South Carolina

Snapshot: South Carolina receives a poor score for ease of voting, a good score for ballot security and a poor score for how its elected officials responded to claims about the 2020 election.

Ease of Voting

Some measures to expand access
3 out of 7 benchmarks

Ballot Security

Many measures to ensure accuracy and security
6 out of 8 benchmarks

What Politicians Say

Several responses that undermined the 2020 election
2 out of 4 benchmarks

State lawmakers unanimously expanded in-person early voting in 2022, a rare example of bipartisan voting legislation over the last two years.

During the coronavirus pandemic, the state’s Republican leaders made a one-time exception to its strict vote-by-mail rules, allowing anyone in the state to request a mail-in ballot without an excuse.

About 1.3 million voters voted by mail in 2020, more than double the previous record.

But amid President Donald Trump’s attacks on mail-in voting, lawmakers tightened restrictions on vote by mail and made voter fraud a felony, increasing fines and jail time for people who try to vote more than once or try to vote under a false name and elections administrators who intentionally break the law.

The legislature also established two weeks of early voting days, about a week less than than the US average.

The new law also tightened restrictions on vote by mail and made voter fraud a felony, increasing fines and jail time for people who try to vote more than once or try to vote under a false name and elections administrators who intentionally break the law.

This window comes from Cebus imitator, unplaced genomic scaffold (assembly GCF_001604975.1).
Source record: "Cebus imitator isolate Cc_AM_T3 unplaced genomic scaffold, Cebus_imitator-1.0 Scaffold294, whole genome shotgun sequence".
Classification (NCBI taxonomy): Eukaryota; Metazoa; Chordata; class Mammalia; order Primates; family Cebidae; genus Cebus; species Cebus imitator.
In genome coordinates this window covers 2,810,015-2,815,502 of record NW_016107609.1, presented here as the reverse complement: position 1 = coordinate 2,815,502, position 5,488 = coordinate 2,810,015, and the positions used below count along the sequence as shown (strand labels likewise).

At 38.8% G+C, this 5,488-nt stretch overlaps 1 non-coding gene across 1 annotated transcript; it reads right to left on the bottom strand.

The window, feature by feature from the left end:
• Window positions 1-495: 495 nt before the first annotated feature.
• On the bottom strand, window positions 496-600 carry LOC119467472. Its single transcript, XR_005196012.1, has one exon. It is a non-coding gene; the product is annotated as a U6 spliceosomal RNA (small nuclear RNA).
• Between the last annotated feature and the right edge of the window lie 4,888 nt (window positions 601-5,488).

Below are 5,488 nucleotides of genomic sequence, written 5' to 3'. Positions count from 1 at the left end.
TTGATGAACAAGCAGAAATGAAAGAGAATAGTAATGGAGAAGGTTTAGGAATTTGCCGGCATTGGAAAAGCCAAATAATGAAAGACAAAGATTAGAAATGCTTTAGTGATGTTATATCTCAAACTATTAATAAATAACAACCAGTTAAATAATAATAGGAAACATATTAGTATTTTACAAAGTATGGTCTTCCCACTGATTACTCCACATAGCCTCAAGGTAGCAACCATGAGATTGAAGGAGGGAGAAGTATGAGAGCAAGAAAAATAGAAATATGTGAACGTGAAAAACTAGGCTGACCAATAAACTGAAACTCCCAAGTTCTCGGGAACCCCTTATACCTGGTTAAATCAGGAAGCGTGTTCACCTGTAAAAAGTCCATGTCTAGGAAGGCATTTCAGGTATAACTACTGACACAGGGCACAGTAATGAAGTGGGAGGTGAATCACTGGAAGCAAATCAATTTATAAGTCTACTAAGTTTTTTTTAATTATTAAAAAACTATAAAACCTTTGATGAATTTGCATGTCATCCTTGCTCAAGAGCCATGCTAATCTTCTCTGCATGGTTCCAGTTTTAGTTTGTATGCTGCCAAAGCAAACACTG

The potential for criminal charges for elections officials is part of a national trend among Republican-controlled states.

Read More: US Election Officials Face Their Biggest Threat Yet — Jail Time


Ease of Voting

Is the state making it easy for eligible voters to register and cast a ballot?
Met 0 out of 0 benchmarks
How South Carolina compares to other states
South Carolina
Other states
← Easier to vote
Harder →
8
7
6
5
4
3
2
1
0
Number of total benchmarks met

Under the new law, each county will set up from one to seven early-voting centers that any voter from the area can use.

The centers would be required to be open on weekdays during the day starting two weeks before the election and closed on Sundays and legal holidays.

The law also tightened the list of reasons voters could request a mail-in ballot. Members of the military, the disabled, people over 65 and those who will be in the hospital will automatically be allowed to vote by mail.

But voters citing job or family obligations or who will be in jail or out of the area on Election Day will need to show proof that they also can’t cast a ballot during the early voting period.


Ballot Security

Is the state following best practices to ensure ballot counting is accurate and timely?
Met 0 out of 0 benchmarks
How South Carolina compares to other states
South Carolina
Other states
← More secure
Less secure →
8
7
6
5
4
3
2
1
0
Number of total benchmarks met